Things to watch differently in the Premier League this season #1 – Corners

Manchester United took more corners than any other team bar Liverpool in the EPL last season. They also scored 20% of their goals from headers. On top of this only Blackburn and Manchester City scored more goals from set-pieces than United.

For these reasons Differentgame thought they’d be the team with the best corner statistics to have a look at to set some things straight. Actually, mainly just one thing: “How can a professional footballer not even beat the first man from a corner?”

Ryan Giggs corners
Courtesy of EmerandSam @

Firstly, we split the penalty area in half, drawing a line from the centre of the goal, through the penalty spot to the edge of the box. Anything met by a player in the nearest half to the corner taker was deemed ‘near post’. Anything in the other half was deemed ‘far post’. Short corners or those teed up for the man around the D were deemed, erm, ‘short corners’ (for ease).

Over the season United swung in 137 near post corners, 51 far post corners and quite surprisingly (to non-United fans like us at least) took 92 short corners.

Unless professional footballers are even more woefully inaccurate than most think, they’re hitting near post corners on purpose. They’re therefore deliberately increasing the risk of not clearing the first man. But why?

Only 2 corners out of 280 were met directly by a header that went straight in the goal. And they were both near post corners. In all, United scored 10 goals originating from corners. 4 from near post corners, 3 from far post corners and 3 from short corners. Those figures suggest that they should have taken less near post corners, surely?

It’s not until we break each one down that we see a reason why maybe they didn’t. We’ve already stated that of the 4 near post ones, 2 only needed one touch to score.The other 2 need just two touches each (a flick then the finishing touch) before ending up in the net. 4 goals, 6 touches.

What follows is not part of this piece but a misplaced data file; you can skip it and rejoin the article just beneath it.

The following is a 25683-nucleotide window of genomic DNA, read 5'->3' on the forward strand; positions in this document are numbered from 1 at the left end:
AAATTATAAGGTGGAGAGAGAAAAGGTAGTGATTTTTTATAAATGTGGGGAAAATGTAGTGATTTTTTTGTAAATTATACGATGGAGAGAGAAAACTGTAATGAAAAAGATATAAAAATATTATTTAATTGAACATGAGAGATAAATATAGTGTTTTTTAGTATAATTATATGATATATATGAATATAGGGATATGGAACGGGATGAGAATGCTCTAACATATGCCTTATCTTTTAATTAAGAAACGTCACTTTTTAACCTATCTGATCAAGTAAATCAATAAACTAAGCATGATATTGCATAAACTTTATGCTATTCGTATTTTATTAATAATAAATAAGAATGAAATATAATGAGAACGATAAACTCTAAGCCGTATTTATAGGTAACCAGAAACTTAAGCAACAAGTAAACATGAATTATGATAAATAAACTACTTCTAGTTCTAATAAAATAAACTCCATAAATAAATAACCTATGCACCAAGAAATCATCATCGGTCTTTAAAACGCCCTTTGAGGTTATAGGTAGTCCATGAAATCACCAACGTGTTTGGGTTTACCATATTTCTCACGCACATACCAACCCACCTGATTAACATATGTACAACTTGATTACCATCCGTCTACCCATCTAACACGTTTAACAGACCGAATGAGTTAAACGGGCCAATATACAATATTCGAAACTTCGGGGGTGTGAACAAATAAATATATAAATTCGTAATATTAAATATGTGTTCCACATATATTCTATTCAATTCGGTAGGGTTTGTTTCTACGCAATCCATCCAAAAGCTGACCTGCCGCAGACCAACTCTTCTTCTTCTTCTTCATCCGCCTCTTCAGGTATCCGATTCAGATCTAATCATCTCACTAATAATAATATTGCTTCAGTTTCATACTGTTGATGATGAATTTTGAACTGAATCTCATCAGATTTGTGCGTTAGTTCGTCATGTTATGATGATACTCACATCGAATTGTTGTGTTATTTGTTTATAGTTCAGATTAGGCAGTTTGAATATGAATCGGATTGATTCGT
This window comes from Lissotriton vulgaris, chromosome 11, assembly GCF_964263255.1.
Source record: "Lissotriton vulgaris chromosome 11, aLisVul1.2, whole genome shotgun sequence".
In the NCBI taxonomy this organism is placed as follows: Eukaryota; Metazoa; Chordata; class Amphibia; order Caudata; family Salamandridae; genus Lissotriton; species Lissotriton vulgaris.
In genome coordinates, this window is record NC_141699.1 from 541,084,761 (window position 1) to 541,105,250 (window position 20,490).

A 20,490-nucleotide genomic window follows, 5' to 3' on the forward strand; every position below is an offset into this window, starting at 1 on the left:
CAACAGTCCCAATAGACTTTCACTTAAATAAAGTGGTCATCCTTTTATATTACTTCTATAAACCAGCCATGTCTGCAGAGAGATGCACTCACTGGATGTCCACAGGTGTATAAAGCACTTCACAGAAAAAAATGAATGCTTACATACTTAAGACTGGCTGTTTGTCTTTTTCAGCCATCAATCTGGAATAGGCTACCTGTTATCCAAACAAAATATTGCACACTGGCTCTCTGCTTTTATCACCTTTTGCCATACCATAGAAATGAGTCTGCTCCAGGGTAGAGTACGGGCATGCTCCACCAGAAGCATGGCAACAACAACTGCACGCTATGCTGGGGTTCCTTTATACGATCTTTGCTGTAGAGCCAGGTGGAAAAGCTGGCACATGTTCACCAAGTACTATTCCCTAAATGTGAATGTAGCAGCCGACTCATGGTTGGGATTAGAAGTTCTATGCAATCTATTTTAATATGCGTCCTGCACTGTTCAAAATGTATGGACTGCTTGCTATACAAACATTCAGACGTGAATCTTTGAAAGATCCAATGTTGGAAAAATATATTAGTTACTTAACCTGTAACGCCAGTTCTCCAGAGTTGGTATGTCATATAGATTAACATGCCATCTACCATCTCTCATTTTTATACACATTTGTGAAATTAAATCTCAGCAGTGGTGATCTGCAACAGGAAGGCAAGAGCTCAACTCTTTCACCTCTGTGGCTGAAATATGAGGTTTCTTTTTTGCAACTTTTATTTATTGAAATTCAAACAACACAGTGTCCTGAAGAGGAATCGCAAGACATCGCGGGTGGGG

The 3 far post corner goals needed 8 interventions in total to find their way into the net. The first required 3 United players to win headers after the initial corner. The second was a simple cushioned lay-off. The third was headed out of the box by a defender, the ball landing to a United player who fed it wide to then be smashed home.

The 3 short corners goals required 13 interventions. Two of these United remained in control of -intricate short passes before the ball was eventually played into the box. The first one however, involved Nani beating two men, getting tackled, the ball coming out to Michael Carrick, him firing in a shot, the shot getting blocked and Javier Hernandez firing in the rebound.

Near post corners therefore offer the shortest route to goal. Once the initial corner kick is taken it minimises the risk of multiple players having to find each other in the box when heavily marked. There’s less luck needed for a goal to happen.

Short corner routines retain possession until a better angle for a cross is reached and gives time for defenders to be pulled out of position. It shortens the odds of a goal happening.

Far post corners almost seem like a lottery in comparison given the examples. Only 1 in 50 was a simple knock back across goal before someone put it in. Nobody stuck a far post corner straight in the net.

So next time you hear someone say “just get it in the box” after a short corner, or “he can’t even beat the first man” once a near post corner is cleared, you’ll know better than to nod in agreement. Players are deliberately targeting the area, and anything over-hit is generally a waste of time.

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